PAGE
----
Citing new rent law, building buyer wants money back

Only one unit of property under contract is rent-regulated, tax records show

New York /
Oct.October 21, 2019 03:00 PM
148 East 28th Street and Governor Andrew Cuomo (Credit: Google Maps and Getty Images)

148 East 28th Street and Governor Andrew Cuomo (Credit: Google Maps and Getty Images)

The buyer of a Murray Hill building wants his money back because of the new rent law.

An LLC owned by Manoucher “Manny” Malekan has filed a state lawsuit seeking its $668,000 down payment back from the owner of 148-150 East 28th Street, a multifamily, mixed-use building. The complaint cites the June passage of the Housing Stability and Tenant Protection Act of 2019, which limited rent increases on regulated apartments.

The four-story, 110-year-old building has six residential units — one of which is rent-stabilized, according to tax records — and three commercial units. In January the Department of Finance determined its market value to be $5.4 million and estimated its gross income at $387,697.

Malekan leads Long Island-based investment firm Malachite Group, which owns more than 40 mixed-used commercial properties in New York, including buildings in Glendale, Forest Hills and Ridgewood.

The plaintiff, Malachite Services LLC, went into contract to purchase the building at the end of April, and, according to the complaint, the rent rolls were annexed to the agreement. Changes that Albany made to rent law in June sharply decreased the profit landlords could expect from rent-regulated apartments.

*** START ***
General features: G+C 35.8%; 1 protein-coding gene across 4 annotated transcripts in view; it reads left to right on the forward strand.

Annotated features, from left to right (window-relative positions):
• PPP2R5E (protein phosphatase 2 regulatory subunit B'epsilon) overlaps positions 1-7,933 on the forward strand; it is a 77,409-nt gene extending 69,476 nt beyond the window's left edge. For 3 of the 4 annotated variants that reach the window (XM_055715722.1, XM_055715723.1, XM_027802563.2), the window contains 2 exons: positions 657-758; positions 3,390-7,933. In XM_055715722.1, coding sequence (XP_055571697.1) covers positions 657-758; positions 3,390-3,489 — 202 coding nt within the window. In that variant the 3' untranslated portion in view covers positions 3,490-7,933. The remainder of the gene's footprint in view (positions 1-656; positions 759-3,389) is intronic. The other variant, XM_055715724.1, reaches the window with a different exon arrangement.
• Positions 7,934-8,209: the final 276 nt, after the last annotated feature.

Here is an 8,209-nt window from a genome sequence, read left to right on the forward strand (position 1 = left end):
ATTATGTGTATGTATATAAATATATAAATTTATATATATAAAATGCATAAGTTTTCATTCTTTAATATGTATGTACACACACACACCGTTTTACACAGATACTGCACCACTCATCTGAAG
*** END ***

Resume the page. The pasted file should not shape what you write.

Rent increases for individual apartment improvements were limited to $15,000 over 15 years, while increases for major capital improvements were limited to 2 percent, and expire after 30 years. Also, the law eliminated the 20 percent vacancy bonus and vacancy deregulation, lengthened the timescale for evictions, limited fees for brokers and background checks and banned the use of tenant blacklists.

The plaintiff also alleges that an institutional appraisal came in $1 million less than the purchase price after the rent law was enacted. Had the firm known of the impending passage of the new rent law, Malachite would not have entered into the contract in the first place, according to its complaint. The change in assessed value, the complaint asserts, amounts to a “force majeure,” and entitles Malachite to the return of its entire down payment.

Malachite partnered with Signature Bank, a major multifamily lender, to lend $27.5 million on mixed-use commercial properties in 2016. In an October earnings call, Signature Bank acknowledged a “slowdown in CRE transaction activity from the changes in rent regulation.”

The plaintiff and defendant did not return requests for comment.


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